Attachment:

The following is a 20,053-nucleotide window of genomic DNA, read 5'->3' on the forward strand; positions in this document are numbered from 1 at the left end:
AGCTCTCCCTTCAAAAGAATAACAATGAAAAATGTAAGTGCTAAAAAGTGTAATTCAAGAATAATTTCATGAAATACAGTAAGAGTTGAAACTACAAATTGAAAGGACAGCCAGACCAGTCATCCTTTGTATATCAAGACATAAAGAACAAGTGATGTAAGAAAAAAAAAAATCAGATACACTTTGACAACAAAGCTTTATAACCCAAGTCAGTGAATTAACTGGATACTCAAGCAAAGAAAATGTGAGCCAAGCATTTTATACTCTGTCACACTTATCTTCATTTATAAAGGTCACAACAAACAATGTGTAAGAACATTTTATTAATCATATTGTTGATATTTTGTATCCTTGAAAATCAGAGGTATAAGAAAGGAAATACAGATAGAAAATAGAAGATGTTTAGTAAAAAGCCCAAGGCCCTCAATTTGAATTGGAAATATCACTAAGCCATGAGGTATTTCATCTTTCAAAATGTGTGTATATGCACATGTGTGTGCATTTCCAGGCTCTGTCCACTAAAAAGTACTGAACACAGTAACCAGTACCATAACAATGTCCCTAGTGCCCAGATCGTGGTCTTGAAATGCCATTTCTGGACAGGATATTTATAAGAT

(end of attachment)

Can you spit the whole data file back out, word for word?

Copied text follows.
The following is a 20,053-nucleotide window of genomic DNA, read 5'->3' on the forward strand; positions in this document are numbered from 1 at the left end:
AGCTCTCCCTTCAAAAGAATAACAATGAAAAATGTAAGTGCTAAAAAGTGTAATTCAAGAATAATTTCATGAAATACAGTAAGAGTTGAAACTACAAATTGAAAGGACAGCCAGACCAGTCATCCTTTGTATATCAAGACATAAAGAACAAGTGATGTAAGAAAAAAAAAAATCAGATACACTTTGACAACAAAGCTTTATAACCCAAGTCAGTGAATTAACTGGATACTCAAGCAAAGAAAATGTGAGCCAAGCATTTTATACTCTGTCACACTTATCTTCATTTATAAAGGTCACAACAAACAATGTGTAAGAACATTTTATTAATCATATTGTTGATATTTTGTATCCTTGAAAATCAGAGGTATAAGAAAGGAAATACAGATAGAAAATAGAAGATGTTTAGTAAAAAGCCCAAGGCCCTCAATTTGAATTGGAAATATCACTAAGCCATGAGGTATTTCATCTTTCAAAATGTGTGTATATGCACATGTGTGTGCATTTCCAGGCTCTGTCCACTAAAAAGTACTGAACACAGTAACCAGTACCATAACAATGTCCCTAGTGCCCAGATCGTGGTCTTGAAATGCCATTTCTGGACAGGATATTTATAAGAT